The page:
The paper has yet to be peer-reviewed, but Will Kinney, an inflationary cosmologist at the University at Buffalo and a visiting professor at Stockholm University, said, “The analysis seems correct to me.” He called the proposal “a very elegant idea.”
The Big Bang may have been one of many.
“If the signal is real and observable, it would be very interesting,” Sean Carroll of the California Institute of Technology said in an email.
Any potential hints about the Big Bang are worth looking for, but the main question, according to experts, is whether the putative oscillatory pattern will be strong enough to detect. It might not be a clear-cut guillotine as advertised.
If it does exist, the signal would appear in density variations across the universe. Imagine taking a giant ice-cream scoop to the sky and counting how many galaxies wind up inside. Do this many times all over the cosmos, and you’ll find that the number of scooped-up galaxies will vary above or below some average. Now increase the size of your scoop. When scooping larger volumes of universe, you might find that the number of captured galaxies now varies more extremely than before. As you use progressively larger scoops, according to Chen, Loeb, and Xianyu’s calculations, the amplitude of matter-density variations should oscillate between more and less extreme as you move up the scales. “What we showed,” Loeb explained, is that from the form of these oscillations “you can tell if the universe was expanding or contracting when the density perturbations were produced”—reflecting an inflationary or bounce cosmology, respectively.
Regardless of which theory of cosmogenesis is correct, cosmologists believe that the density variations observed throughout the cosmos today were almost certainly seeded by random ripples in quantum fields that existed long ago.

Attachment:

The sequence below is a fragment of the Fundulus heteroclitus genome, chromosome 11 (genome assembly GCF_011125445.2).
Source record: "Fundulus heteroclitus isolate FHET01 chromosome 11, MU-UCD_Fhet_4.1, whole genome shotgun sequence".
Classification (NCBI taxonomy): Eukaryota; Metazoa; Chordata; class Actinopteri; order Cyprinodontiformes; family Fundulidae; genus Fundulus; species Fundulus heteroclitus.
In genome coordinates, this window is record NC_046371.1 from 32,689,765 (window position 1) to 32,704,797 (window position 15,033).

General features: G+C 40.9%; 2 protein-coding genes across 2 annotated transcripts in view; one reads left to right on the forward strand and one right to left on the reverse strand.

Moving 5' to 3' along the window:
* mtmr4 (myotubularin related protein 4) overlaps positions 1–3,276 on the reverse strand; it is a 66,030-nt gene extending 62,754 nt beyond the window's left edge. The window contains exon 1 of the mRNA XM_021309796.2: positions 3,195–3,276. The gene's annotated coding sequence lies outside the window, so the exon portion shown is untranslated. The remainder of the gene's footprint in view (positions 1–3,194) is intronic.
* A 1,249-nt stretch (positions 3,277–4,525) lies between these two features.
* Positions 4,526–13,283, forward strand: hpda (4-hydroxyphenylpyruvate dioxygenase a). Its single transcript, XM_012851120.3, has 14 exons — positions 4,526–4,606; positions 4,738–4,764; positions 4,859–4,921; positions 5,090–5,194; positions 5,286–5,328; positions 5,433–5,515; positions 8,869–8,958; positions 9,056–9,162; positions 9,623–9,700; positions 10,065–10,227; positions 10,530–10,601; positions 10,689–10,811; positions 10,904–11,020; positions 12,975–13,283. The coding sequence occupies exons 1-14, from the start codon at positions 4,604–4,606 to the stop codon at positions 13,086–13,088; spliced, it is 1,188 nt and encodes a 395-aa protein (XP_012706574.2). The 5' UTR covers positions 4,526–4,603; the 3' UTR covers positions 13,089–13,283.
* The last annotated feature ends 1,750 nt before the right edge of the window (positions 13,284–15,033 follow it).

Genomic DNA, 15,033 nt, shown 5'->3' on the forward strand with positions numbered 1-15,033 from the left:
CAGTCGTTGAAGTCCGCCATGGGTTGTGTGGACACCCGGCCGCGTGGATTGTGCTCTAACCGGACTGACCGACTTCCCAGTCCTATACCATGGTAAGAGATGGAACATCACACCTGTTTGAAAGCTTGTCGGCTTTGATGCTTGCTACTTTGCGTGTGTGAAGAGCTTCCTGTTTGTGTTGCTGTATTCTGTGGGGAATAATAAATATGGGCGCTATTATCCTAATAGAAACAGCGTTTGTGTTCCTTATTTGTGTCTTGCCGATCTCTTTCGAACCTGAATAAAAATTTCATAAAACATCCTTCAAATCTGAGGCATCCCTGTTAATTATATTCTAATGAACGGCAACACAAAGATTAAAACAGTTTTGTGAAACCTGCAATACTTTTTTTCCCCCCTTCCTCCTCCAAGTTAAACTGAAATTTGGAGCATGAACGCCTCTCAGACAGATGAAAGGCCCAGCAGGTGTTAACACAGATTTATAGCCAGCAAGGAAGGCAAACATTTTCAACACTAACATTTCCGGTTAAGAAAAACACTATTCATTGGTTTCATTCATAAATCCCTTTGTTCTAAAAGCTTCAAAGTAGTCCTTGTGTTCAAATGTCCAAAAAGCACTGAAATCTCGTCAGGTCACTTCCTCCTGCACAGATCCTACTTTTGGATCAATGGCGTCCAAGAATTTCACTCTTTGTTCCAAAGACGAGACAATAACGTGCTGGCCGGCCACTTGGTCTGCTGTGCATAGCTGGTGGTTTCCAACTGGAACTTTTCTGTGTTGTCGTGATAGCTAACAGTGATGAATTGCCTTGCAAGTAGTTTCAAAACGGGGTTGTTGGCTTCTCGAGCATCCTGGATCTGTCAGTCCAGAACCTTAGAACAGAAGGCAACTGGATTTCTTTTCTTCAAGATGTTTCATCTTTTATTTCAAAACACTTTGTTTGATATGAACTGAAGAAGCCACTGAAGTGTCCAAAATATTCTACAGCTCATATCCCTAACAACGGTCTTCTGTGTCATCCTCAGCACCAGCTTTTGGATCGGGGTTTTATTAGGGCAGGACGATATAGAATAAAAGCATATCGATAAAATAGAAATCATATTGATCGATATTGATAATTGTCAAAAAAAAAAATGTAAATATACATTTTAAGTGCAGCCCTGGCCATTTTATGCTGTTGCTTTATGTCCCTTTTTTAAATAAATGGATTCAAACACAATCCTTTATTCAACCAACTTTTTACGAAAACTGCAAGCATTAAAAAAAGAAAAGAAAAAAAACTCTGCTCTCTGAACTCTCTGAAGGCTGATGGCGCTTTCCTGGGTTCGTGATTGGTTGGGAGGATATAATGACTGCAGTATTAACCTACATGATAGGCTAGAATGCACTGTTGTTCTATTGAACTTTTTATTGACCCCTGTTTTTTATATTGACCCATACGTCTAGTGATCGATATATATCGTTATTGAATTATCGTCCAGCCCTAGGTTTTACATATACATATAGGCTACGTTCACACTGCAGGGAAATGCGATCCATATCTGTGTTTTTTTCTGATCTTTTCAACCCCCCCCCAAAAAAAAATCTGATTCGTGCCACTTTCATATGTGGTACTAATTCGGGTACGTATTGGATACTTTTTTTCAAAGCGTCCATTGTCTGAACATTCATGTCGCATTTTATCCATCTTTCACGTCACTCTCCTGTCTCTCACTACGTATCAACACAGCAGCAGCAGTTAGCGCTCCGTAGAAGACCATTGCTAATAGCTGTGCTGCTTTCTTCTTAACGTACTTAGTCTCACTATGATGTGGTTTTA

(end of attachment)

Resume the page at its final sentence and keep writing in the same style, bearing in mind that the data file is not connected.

Inside the artificial universe that creates itself
Because of quantum uncertainty, any quantum field that filled the primordial universe would have fluctuated with ripples of all different wavelengths. Periodically, waves of a certain wavelength would have constructively interfered, forming peaks—or, equivalently, concentrations of particles. These concentrations later grew into the matter-density variations seen on different scales in the cosmos today.
But what caused the peaks at a particular wavelength to get frozen into the universe when they did? According to the new paper, the timing depended on whether the peaks formed while the universe was exponentially expanding, as in inflation models, or while it was slowly contracting, as in bounce models.
If the universe contracted in the lead-up to a bounce, ripples in the quantum fields would have been squeezed. At some point, the observable universe would have contracted to a size smaller than ripples of a certain wavelength, like a violin whose resonant cavity is too small to produce the sounds of a cello. When the too-large ripples disappeared, whatever peaks, or concentrations of particles, existed at that scale at that moment would have been “frozen” into the universe. As the observable universe shrank further, ripples at progressively smaller and smaller scales would have vanished, freezing in as density variations. Ripples of some sizes might have been constructively interfering at the critical moment, producing peak-density variations on that scale, whereas slightly shorter ripples that disappeared a moment later might have frozen out of phase. These are the oscillations between high- and low-density variations that Chen, Loeb, and Xianyu argue should theoretically show up as you change the size of your galaxy ice-cream scoop.